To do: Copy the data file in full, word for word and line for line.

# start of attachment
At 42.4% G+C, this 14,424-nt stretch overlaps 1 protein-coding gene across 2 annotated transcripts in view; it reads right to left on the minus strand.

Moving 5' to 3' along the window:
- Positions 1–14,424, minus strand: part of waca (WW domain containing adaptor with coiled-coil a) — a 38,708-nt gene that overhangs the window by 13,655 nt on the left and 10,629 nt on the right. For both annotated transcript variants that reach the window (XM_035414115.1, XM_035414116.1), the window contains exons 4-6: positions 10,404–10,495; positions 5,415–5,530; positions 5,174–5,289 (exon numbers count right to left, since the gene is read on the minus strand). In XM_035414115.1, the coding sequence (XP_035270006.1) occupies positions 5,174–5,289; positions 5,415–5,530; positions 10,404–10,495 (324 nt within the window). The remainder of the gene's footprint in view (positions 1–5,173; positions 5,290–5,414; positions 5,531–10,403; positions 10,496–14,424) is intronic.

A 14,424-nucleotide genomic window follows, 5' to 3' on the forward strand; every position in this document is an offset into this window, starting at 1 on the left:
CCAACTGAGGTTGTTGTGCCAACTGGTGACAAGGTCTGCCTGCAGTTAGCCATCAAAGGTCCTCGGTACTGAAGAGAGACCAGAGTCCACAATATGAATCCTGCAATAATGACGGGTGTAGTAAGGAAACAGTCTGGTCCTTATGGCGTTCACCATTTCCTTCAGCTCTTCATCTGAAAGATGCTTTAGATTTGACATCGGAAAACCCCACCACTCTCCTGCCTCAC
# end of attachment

At 42.4% G+C, this 14,424-nt stretch overlaps 1 protein-coding gene across 2 annotated transcripts in view; it reads right to left on the minus strand.

Moving 5' to 3' along the window:
- Positions 1–14,424, minus strand: part of waca (WW domain containing adaptor with coiled-coil a) — a 38,708-nt gene that overhangs the window by 13,655 nt on the left and 10,629 nt on the right. For both annotated transcript variants that reach the window (XM_035414115.1, XM_035414116.1), the window contains exons 4-6: positions 10,404–10,495; positions 5,415–5,530; positions 5,174–5,289 (exon numbers count right to left, since the gene is read on the minus strand). In XM_035414115.1, the coding sequence (XP_035270006.1) occupies positions 5,174–5,289; positions 5,415–5,530; positions 10,404–10,495 (324 nt within the window). The remainder of the gene's footprint in view (positions 1–5,173; positions 5,290–5,414; positions 5,531–10,403; positions 10,496–14,424) is intronic.

A 14,424-nucleotide genomic window follows, 5' to 3' on the forward strand; every position in this document is an offset into this window, starting at 1 on the left:
CCAACTGAGGTTGTTGTGCCAACTGGTGACAAGGTCTGCCTGCAGTTAGCCATCAAAGGTCCTCGGTACTGAAGAGAGACCAGAGTCCACAATATGAATCCTGCAATAATGACGGGTGTAGTAAGGAAACAGTCTGGTCCTTATGGCGTTCACCATTTCCTTCAGCTCTTCATCTGAAAGATGCTTTAGATTTGACATCGGAAAACCCCACCACTCTCCTGCCTCAC